But CD is complicated if you need to support Git teams. CD requires teams to automate everything — integrating code (at least daily), building, storing binaries back into version control, deploying those binaries to QA, testing, and ultimately pushing to production.

Business stakeholders want the benefits of CD, but they also fear that one false move could halt their mission-critical production systems. DevOps professionals know that rewards outweigh risks, especially after taking steps to mitigate those risks. With a solid CI foundation and some hard work, you too can join the ranks of the CD elite.

Version control is the bedrock technology for CI/CD because it’s the conductor by which the entire pipeline is orchestrated. From commits to successful reviews or failed tests, there are so many events that dictate which actions your systems should take.

The overarching goal of CI/CD is to deliver on the promise of DevOps. Version control drives the delivery of that promise by providing the performance and insight needed to improve software release cycles, software quality, security, and the ability to get rapid feedback on product development.

Versioning 101 for Enterprise CD

Version control enables CD. You need a version control robust enough to handle:

  • Design assets
  • Databases
  • Database scripts
  • Build tools
  • Libraries
  • Build artifacts

In a perfect world, your Git DevOps pipeline would be an out-of-the-box, all-in-one solution. But that tool doesn’t exist. That’s why the Git world has such a large community of active contributors, whose creative work allows other users to integrate virtually any tool into their Git DevOps pipeline.

Similarly, you’ll find many open source software solutions to improve automation and efficiency. And, of course, add-ons and other systems (Maven, Repo, Artifactory, or others) can help support many large repos, design assets, and build artifacts.

But there is another way. You can streamline your Git DevOps pipeline, accelerate development, and deliver fast.

Scale Git DevOps with Helix4Git

In short, you need an integrated environment for design, code, and build artifacts. Helix4Git is an out-of-the-box solution for scaling Git.

With Helix4Git, it’s possible to make Git work for even the largest of enterprises. You can feed giant projects — GBs of assets across millions of files — into your Git DevOps pipeline.

Unite All of Your Contributors

Helix4Git works for all of your contributors. It takes what developers like about Git and extends it in significant ways to serve enterprise DevOps needs. And it offers plugins and integrations that allow non-developers to version graphic files, binaries, and more.

Helix4Git lets distributed teams around the world enjoy LAN-speed performance for their daily work. At the same time, all their commits are synchronized automatically over WAN links. That’s a huge performance boost.

Speaking of performance, uniting teams involves delivering feedback quickly. Often, developers don’t blame Git when the build is slow and it negatively impacts their productivity. They blame the admin, who is tasked with addressing Git’s shortcomings.

This is because it is a known reality is that Git can be slow when you're moving files. And over WANs, because of distance, latency, and single threading, this performance hit is often magnified for remote developers.

One way to tackle these problems is to introduce a local proxy/cache at each site. Helix4Git enables reliable and fast content replication around the globe. You can mirror Git repos and enable developers to clone from a local server. Conversely, you can write-back to the master server by setting up the remote site. Although with most Git implementations this is a do-it-yourself solution, Helix4Git offers this capability natively.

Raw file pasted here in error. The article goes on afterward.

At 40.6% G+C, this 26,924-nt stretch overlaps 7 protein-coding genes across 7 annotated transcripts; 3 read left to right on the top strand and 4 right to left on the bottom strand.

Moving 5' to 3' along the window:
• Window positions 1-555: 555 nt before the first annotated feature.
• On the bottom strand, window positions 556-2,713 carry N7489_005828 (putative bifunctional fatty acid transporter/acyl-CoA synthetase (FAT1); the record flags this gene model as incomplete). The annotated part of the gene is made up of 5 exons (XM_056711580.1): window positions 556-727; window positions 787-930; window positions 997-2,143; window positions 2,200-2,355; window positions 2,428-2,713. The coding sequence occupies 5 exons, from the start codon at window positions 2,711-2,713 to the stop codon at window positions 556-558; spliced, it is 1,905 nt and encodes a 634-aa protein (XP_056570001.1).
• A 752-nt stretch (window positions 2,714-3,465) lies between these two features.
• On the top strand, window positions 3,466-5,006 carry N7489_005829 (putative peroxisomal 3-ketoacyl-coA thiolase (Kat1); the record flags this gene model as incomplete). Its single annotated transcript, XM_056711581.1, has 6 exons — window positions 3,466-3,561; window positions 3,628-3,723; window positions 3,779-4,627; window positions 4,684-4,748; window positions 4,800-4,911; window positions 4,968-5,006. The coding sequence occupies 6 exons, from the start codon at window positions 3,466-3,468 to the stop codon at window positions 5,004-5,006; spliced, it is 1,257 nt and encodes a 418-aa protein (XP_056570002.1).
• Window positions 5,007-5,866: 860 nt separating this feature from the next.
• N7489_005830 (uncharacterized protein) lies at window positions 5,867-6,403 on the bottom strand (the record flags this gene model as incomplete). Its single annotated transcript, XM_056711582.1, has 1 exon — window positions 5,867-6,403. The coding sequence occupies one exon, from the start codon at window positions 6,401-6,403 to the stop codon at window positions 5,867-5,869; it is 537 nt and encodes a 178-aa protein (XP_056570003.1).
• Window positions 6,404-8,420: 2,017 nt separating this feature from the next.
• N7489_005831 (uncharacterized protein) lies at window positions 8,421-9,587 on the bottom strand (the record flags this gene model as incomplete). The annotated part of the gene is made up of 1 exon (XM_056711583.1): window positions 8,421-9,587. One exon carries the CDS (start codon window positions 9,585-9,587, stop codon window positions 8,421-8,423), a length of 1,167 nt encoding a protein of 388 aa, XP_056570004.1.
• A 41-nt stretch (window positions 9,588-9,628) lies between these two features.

Economically Scale Git

Helix4Git also implements a more efficient way of storing and moving Git data. Helix4Git supports multiple parallel threads for faster file transfers. This optimizes your DevOps pipeline.

Helix4Git offers a cost-effective, out-of-the-box solution that overcomes the performance challenges associated with having many and very large Git repos. At the same time, it simplifies CI/CD pipelines by keeping everything together in that all-important single source of truth.

All tests performed with shallow clone of Linux kernel on a 1 Gbps link and four parallel threads of p4 sync. For WAN test, a 200 ms round trip latency was added between client and server.

Streamline Your Git DevOps Pipeline

Git LFS and DropBox can only do so much when it comes to large files. But with Helix4Git, you can manage large binary files alongside Git source code. This dramatically accelerates large file transfers and improves pipeline performance.

You can bring Git users and their assets into your Helix Core infrastructure and build pipeline, offering developers whatever solution they prefer. Perforce fans can continue using Helix Core with its file-locking and exclusive-checkout benefits. Git loyalists can enjoy faster operations (clone, pull, and fetch) at remote sites. And non-developers can use their same tools while versioning assets in Helix Core. Win-win-win. 

For teams that want to use Git LFS, Helix Core can support that too. You can store or mirror external Git LFS repos in Helix Core, helping you to increase the speed of large file transfers and other server requests. Helix4Git supports parallel threads, which means it can handle both large teams and large files faster than Git LFS with open source Git servers.

Helix Core’s high-performance server merges with Helix4Git to support all of your development needs. Now you can manage of all your code — including large graphics and binaries — better than Git LFS. Plus you have access to all your build artifacts.

Optimize Your Git Enterprise Server with Helix4Git

Making Git work in the enterprise is a balancing act between developer satisfaction and overall productivity. But with Perforce, you have many options, including tools that were built to withstand petabytes of data worked by tens of thousands of concurrent users in even the most complex and secure DevOps environments.

Helix Core has been solving customers’ performance and scale challenges from the beginning. Our solutions were built from the ground up to support distributed teams that need to move large data sets over long distances and accelerate multi-file, multi-repo product builds.

Helix4Git makes it easy to scale, automate, and gain visibility into your Git DevOps pipeline while letting developers choose their front-end tools. We also offer Helix TeamHub for code management. These tools support large-scale, Git-based projects with continuous build, integration, and test processes.

By providing a more efficient way to handle Git data, Helix4Git lets you to close the feedback loop to your developers faster and achieve 40-80% faster builds.